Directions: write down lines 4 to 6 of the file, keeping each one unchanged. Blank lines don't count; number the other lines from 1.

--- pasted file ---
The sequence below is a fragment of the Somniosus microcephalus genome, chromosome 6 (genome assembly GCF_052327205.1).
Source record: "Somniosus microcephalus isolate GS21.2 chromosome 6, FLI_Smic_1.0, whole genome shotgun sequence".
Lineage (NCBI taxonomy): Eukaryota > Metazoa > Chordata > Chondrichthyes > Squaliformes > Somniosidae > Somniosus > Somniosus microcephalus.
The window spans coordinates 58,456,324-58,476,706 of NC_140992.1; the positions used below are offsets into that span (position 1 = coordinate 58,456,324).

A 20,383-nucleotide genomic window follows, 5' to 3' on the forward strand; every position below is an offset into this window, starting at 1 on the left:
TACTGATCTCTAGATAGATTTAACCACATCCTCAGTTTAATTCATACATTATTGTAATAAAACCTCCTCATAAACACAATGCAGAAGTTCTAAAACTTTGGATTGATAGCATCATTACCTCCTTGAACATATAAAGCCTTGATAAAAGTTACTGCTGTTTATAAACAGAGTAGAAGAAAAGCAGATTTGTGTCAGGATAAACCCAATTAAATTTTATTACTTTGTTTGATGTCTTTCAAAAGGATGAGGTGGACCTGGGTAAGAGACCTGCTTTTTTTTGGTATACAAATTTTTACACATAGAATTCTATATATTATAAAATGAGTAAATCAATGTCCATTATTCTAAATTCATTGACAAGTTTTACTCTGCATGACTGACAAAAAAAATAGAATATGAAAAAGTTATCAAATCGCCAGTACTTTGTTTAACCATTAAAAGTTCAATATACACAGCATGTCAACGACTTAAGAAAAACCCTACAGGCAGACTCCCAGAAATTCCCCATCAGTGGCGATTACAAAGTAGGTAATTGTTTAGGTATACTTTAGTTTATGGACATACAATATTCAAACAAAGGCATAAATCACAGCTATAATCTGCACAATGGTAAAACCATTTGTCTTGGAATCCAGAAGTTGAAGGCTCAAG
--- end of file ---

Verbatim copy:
The window spans coordinates 58,456,324-58,476,706 of NC_140992.1; the positions used below are offsets into that span (position 1 = coordinate 58,456,324).

A 20,383-nucleotide genomic window follows, 5' to 3' on the forward strand; every position below is an offset into this window, starting at 1 on the left:
TACTGATCTCTAGATAGATTTAACCACATCCTCAGTTTAATTCATACATTATTGTAATAAAACCTCCTCATAAACACAATGCAGAAGTTCTAAAACTTTGGATTGATAGCATCATTACCTCCTTGAACATATAAAGCCTTGATAAAAGTTACTGCTGTTTATAAACAGAGTAGAAGAAAAGCAGATTTGTGTCAGGATAAACCCAATTAAATTTTATTACTTTGTTTGATGTCTTTCAAAAGGATGAGGTGGACCTGGGTAAGAGACCTGCTTTTTTTTGGTATACAAATTTTTACACATAGAATTCTATATATTATAAAATGAGTAAATCAATGTCCATTATTCTAAATTCATTGACAAGTTTTACTCTGCATGACTGACAAAAAAAATAGAATATGAAAAAGTTATCAAATCGCCAGTACTTTGTTTAACCATTAAAAGTTCAATATACACAGCATGTCAACGACTTAAGAAAAACCCTACAGGCAGACTCCCAGAAATTCCCCATCAGTGGCGATTACAAAGTAGGTAATTGTTTAGGTATACTTTAGTTTATGGACATACAATATTCAAACAAAGGCATAAATCACAGCTATAATCTGCACAATGGTAAAACCATTTGTCTTGGAATCCAGAAGTTGAAGGCTCAAG